Probably the last moment when economists still had a stronghold on innovation kicked off a year earlier when the U.S. Department of Justice sued Microsoft for misusing its monopoly in desktop operation systems to push Netscape out of the browser market. Soon most of the Berkeley and Stanford economist and their armies of underpaid Ph.D. students lined up — not neatly divided by schools — as expert witnesses for the government or for Microsoft. Even though the lawsuit itself ended in a whimper when the new Bush administration pulled the plug on it, it changed economic thinking fundamentally when the idea (building on the Information Paradox) took root that a monopoly is not in itself a bad thing, but can actually be beneficial to public welfare if it spurs innovation — thus the Schumpeterian Monopoly was born. This might also be the occasion when the definition for innovation was at its most precise — when you got $5,000-an-hour lawyers picking your every word apart, you’ll do your damn best to get this exactly right.
It might be hard for outsiders to grasp just how diametrically opposed the worlds of economics and business research are, but I should probably point out here that most of corporate strategy (a popular and notoriously buzzwordy business school topic) is nothing but the economic field of industrial organization turned on its head and dumbed down for easy “airport” consumption. Industrial organization is a highly mathematized field concerned with imperfect competition which tries for the good of all to erase rent-seeking — milking unfair advantages for sustainable, socially harmful profits. It was the genius of Michael Porter to take this field, strip it off all the math, sidestep the point about “socially harmful” and turn it into a guidebook for creating sustainable profits through unfair advantage — Competitive Strategy. Since then many an economics professor by day has moonlighted as a business school professor by night for the Bay view office and the better pay, and has helped carry the innovation torch to the corporate world.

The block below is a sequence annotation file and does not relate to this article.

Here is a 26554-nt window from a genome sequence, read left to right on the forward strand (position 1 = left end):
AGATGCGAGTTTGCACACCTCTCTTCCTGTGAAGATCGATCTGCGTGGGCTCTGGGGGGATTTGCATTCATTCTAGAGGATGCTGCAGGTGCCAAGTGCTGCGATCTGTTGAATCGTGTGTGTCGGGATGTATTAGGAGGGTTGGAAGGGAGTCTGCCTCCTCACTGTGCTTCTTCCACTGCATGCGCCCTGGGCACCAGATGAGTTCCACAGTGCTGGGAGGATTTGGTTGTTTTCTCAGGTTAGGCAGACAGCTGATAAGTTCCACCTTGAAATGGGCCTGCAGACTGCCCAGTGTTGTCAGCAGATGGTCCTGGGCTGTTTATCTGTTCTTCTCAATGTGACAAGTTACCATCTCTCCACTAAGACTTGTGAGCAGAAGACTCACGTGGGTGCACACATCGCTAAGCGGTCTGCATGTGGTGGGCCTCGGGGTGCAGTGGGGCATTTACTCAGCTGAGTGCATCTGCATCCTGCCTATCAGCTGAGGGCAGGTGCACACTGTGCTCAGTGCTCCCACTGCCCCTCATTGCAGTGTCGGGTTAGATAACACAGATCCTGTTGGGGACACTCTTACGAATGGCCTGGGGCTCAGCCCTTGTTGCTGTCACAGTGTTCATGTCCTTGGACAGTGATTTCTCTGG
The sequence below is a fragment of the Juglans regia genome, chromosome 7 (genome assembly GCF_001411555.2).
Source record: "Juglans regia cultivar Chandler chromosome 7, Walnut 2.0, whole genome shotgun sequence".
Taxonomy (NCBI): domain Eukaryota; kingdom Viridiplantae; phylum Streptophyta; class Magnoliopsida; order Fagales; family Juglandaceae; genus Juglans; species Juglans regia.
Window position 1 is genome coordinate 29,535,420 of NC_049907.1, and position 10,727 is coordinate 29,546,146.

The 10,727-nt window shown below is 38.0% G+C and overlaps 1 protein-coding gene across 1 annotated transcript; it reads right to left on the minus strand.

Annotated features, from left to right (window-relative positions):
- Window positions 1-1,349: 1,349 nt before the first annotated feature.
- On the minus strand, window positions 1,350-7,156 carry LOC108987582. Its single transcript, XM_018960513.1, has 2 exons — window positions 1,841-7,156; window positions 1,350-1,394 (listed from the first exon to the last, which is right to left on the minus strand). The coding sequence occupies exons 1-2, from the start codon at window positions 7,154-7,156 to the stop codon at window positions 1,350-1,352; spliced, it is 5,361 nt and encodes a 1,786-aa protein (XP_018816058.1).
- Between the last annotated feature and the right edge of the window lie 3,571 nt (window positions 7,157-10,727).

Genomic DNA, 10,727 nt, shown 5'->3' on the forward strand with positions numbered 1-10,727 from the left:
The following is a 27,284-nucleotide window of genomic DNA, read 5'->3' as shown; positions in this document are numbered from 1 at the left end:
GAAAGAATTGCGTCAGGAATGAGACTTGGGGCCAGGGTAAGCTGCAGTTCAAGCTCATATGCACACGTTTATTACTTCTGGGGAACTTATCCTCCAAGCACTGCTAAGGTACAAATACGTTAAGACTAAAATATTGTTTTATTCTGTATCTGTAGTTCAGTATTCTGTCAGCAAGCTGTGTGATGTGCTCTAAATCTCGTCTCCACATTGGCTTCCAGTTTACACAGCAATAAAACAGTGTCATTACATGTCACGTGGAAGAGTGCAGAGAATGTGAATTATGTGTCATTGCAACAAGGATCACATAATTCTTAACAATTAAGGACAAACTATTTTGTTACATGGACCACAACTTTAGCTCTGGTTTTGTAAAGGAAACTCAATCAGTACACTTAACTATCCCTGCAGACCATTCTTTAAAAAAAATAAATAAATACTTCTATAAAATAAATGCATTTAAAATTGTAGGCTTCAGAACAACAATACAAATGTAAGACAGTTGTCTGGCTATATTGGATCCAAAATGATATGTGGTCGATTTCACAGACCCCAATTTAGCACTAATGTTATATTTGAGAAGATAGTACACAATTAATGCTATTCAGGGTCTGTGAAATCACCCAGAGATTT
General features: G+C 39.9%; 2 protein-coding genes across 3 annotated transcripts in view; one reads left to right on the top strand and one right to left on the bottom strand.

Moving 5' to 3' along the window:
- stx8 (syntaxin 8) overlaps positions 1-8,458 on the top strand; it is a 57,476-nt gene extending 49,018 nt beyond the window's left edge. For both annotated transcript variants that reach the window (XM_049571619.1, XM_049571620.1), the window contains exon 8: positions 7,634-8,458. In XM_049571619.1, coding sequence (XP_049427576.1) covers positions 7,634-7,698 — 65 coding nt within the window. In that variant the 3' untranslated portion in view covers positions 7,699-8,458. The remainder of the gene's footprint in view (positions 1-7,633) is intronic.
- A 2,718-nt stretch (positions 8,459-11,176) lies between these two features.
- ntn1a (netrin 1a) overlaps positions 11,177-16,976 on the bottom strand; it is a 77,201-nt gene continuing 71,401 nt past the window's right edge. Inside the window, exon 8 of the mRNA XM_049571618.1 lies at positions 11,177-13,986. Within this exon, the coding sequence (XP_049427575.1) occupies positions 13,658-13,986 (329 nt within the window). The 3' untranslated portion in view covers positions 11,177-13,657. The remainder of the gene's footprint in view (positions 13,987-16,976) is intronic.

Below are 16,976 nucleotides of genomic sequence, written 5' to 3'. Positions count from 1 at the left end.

Six Degrees of Open Innovation
One of the first key discoveries of the new millennium came out of the sociology department of Columbia University, when Duncan Watts reawoke the long-dormant field of graph theory and applied it to the popular parlor game called Six Degrees of Kevin Bacon to jumpstart the analysis of social networks — just in time to give a young entrepreneur at Harvard ideas about turning this into a business. At roughly the same time Hank Chesbrough, an entrepreneur-turned-business-school-professor, moved back from Harvard to Berkeley, at that time the epicenter of patent research. The early 2000s were the high time of research into patent thickets, a defensive strategy popular with Valley bigwigs to protect ones market by patenting everything in sight and by suing ones rivals with bundles of 10,000s of mostly meaningless patents. Fed up with this wasteful activity Hank came up with the ingenious idea of putting it all out into the open to undermine patent trolls at no cost. On a dark and stormy night Open Innovation was born — there’s a crack in everything, that’s how the light gets in.